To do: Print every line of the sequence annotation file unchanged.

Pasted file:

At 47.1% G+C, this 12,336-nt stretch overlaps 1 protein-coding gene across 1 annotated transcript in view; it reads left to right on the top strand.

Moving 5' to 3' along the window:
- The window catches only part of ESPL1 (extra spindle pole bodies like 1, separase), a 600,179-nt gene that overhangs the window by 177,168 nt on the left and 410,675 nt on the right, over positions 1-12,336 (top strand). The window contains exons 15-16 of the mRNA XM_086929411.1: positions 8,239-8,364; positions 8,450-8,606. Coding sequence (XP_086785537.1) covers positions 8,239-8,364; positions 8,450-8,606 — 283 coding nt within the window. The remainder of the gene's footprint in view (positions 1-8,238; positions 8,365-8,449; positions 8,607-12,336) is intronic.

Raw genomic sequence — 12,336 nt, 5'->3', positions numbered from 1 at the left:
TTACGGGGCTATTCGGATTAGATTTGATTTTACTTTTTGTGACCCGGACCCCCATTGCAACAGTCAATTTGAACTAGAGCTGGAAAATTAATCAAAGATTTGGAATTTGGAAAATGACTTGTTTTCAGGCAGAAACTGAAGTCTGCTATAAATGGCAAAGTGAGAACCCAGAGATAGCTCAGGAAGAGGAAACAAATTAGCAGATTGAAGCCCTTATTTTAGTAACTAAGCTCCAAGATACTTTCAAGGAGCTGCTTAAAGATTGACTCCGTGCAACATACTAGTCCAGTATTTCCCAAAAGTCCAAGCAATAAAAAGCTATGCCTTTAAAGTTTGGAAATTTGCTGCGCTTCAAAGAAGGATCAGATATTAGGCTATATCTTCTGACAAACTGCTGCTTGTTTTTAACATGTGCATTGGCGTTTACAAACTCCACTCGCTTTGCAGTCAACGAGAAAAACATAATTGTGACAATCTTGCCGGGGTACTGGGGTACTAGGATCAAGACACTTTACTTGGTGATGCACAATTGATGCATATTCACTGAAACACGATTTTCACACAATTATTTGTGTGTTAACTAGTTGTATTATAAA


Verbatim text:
At 47.1% G+C, this 12,336-nt stretch overlaps 1 protein-coding gene across 1 annotated transcript in view; it reads left to right on the top strand.

Moving 5' to 3' along the window:
- The window catches only part of ESPL1 (extra spindle pole bodies like 1, separase), a 600,179-nt gene that overhangs the window by 177,168 nt on the left and 410,675 nt on the right, over positions 1-12,336 (top strand). The window contains exons 15-16 of the mRNA XM_086929411.1: positions 8,239-8,364; positions 8,450-8,606. Coding sequence (XP_086785537.1) covers positions 8,239-8,364; positions 8,450-8,606 — 283 coding nt within the window. The remainder of the gene's footprint in view (positions 1-8,238; positions 8,365-8,449; positions 8,607-12,336) is intronic.

Raw genomic sequence — 12,336 nt, 5'->3', positions numbered from 1 at the left:
TTACGGGGCTATTCGGATTAGATTTGATTTTACTTTTTGTGACCCGGACCCCCATTGCAACAGTCAATTTGAACTAGAGCTGGAAAATTAATCAAAGATTTGGAATTTGGAAAATGACTTGTTTTCAGGCAGAAACTGAAGTCTGCTATAAATGGCAAAGTGAGAACCCAGAGATAGCTCAGGAAGAGGAAACAAATTAGCAGATTGAAGCCCTTATTTTAGTAACTAAGCTCCAAGATACTTTCAAGGAGCTGCTTAAAGATTGACTCCGTGCAACATACTAGTCCAGTATTTCCCAAAAGTCCAAGCAATAAAAAGCTATGCCTTTAAAGTTTGGAAATTTGCTGCGCTTCAAAGAAGGATCAGATATTAGGCTATATCTTCTGACAAACTGCTGCTTGTTTTTAACATGTGCATTGGCGTTTACAAACTCCACTCGCTTTGCAGTCAACGAGAAAAACATAATTGTGACAATCTTGCCGGGGTACTGGGGTACTAGGATCAAGACACTTTACTTGGTGATGCACAATTGATGCATATTCACTGAAACACGATTTTCACACAATTATTTGTGTGTTAACTAGTTGTATTATAAA